This is a list that gathers cities, villages, and natural places from Guinea. Source: Geonames.
Guinea is a country in West Africa with a population of around 13 million, according to the 2019 census. The official language of the region is French, and the capital of the country is Conakry.
History of Guinea
It was initially occupied by the Susu settlers that migrated from the north around 900 C.E. Still, approximately 25% of the land is inhabited by the people of Susu. Guinea was barren until the late 13th century, when civilization reached its peak. As time continued to pass, the region of Guinea was invaded and ruled by the Fulani Empire until the 19th century, when the French took it over.
By the end of the 20th century, around 1989, Guinea was made a multi-party democratic country. Despite people not being in his favor, Conte exploited his power and ruled for 24 years until he became prime minister and was finally replaced by Ahmed Tidiane Souare in 2008.
Guinea is not a financially stable country, so the residents of Guinea usually enjoy a luxurious meal. Most people in Guinea eat a meal at noon, and at night they have some kind of porridge and bread. Some of the popular dishes of Guinea are boiled mango. Stew served with white fruit, fried Plantain, palm nuts, fried potatoes, and more. In addition, residents in Guinea also enjoy food with a special type of sauce made from fresh peanuts of Guinea.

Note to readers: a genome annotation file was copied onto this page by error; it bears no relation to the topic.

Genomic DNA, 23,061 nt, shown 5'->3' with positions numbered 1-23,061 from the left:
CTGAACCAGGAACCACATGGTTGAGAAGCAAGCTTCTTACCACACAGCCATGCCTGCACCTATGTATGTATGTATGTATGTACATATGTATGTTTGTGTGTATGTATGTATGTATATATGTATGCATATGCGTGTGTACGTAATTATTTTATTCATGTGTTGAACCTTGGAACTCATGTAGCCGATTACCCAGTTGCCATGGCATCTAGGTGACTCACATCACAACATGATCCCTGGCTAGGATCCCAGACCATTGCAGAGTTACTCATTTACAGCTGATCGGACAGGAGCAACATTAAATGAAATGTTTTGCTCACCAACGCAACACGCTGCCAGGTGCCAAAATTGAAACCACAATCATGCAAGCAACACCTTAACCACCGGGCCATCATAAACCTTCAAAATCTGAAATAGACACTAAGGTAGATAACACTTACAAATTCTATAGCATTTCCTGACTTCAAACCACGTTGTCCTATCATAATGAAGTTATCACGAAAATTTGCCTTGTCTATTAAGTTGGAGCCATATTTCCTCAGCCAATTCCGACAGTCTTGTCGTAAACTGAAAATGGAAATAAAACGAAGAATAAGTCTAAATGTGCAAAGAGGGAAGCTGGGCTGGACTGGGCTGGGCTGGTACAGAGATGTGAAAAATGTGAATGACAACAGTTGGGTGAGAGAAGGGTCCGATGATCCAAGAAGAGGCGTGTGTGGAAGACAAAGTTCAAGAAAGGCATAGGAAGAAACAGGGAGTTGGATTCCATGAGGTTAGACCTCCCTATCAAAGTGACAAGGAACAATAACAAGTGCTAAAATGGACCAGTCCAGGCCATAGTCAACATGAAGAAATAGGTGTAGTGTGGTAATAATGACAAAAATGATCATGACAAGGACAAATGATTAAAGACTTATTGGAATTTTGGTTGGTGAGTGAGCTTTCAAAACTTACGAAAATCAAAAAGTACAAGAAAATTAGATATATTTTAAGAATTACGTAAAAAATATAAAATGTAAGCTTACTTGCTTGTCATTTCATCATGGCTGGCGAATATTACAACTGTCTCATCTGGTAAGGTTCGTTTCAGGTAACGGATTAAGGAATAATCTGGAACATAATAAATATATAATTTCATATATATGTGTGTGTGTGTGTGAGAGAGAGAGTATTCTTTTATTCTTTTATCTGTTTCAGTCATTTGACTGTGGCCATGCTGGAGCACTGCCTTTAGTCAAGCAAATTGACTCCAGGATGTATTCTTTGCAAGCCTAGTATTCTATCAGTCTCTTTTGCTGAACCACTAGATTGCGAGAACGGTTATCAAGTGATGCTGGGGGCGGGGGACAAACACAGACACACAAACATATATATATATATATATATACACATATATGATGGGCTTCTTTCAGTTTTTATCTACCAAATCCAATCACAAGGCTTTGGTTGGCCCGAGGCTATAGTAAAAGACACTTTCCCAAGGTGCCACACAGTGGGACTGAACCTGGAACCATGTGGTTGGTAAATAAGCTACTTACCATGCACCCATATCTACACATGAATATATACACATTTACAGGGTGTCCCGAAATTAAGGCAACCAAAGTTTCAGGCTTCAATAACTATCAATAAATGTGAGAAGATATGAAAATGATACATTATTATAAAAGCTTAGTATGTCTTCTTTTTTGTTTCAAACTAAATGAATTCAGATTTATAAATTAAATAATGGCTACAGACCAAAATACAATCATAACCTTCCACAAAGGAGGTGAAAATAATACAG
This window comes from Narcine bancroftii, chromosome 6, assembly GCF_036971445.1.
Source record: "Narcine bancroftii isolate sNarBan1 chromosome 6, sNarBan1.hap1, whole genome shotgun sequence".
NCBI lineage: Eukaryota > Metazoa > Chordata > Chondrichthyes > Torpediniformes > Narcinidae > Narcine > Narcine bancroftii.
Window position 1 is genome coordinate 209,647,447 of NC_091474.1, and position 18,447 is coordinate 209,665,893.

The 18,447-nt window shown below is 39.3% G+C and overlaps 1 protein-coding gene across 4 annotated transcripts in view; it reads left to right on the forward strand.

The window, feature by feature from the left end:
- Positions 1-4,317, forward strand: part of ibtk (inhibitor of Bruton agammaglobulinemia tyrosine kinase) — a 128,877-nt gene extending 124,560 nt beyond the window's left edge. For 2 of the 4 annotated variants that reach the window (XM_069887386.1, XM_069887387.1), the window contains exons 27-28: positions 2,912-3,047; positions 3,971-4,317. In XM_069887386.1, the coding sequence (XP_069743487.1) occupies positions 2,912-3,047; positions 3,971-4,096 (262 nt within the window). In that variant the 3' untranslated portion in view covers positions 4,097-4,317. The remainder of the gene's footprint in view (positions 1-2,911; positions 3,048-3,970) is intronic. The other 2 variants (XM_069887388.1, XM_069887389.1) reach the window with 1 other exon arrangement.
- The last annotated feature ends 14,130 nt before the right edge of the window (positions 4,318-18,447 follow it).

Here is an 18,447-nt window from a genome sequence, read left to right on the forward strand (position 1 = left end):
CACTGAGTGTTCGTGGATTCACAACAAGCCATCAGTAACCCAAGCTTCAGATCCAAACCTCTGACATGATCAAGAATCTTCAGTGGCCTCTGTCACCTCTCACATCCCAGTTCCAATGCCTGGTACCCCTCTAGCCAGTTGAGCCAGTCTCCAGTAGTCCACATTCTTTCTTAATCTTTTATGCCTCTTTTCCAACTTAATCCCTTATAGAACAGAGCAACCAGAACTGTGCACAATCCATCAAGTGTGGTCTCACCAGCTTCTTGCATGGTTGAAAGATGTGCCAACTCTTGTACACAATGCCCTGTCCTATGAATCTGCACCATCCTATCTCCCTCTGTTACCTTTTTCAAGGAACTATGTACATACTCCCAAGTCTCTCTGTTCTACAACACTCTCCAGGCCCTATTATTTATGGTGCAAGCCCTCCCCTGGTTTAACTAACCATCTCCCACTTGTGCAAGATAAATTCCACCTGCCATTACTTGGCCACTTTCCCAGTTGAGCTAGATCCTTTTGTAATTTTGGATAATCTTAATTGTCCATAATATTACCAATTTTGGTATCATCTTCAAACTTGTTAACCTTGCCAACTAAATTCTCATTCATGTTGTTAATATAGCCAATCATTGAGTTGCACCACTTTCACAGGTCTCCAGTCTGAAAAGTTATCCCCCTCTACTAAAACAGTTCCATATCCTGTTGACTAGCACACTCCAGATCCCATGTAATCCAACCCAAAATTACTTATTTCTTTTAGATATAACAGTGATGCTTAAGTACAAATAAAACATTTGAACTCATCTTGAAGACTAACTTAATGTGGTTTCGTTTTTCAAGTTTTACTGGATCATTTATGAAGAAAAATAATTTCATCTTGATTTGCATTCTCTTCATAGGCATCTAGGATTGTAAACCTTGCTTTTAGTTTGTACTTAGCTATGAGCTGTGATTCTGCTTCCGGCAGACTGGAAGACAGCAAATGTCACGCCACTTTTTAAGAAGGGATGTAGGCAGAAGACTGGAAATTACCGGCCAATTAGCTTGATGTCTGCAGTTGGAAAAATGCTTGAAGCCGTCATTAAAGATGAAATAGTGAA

The largest religion that is practiced in Guinea is Sunni Islam. Around 90% of people in Guinea are Muslims, while 7% of people follow Christianity, particularly the Roman Catholic faith. Animists and people that follow other religions also reside in Guinea, but they are very few.
The major source of the economy is agriculture, while other industries also contribute heavily to the economy of Guinea. Peanuts and Fonio are the main crops grown on the lands of Guinea and are sold for cash. In some regions of Guinea, particularly in low lands, fish, bananas, and other vegetables are also traded locally. There are not so many domestic animals, and the residents of Guinea also trade tobacco to get something more valuable.
Education is free until the age of 16, and students start to go to school at 7. There are numerous secondary and primary schools in the region, and the teaching languages in schools are French and other local ones. Less than one-third of the population that of age 15 and older is literate.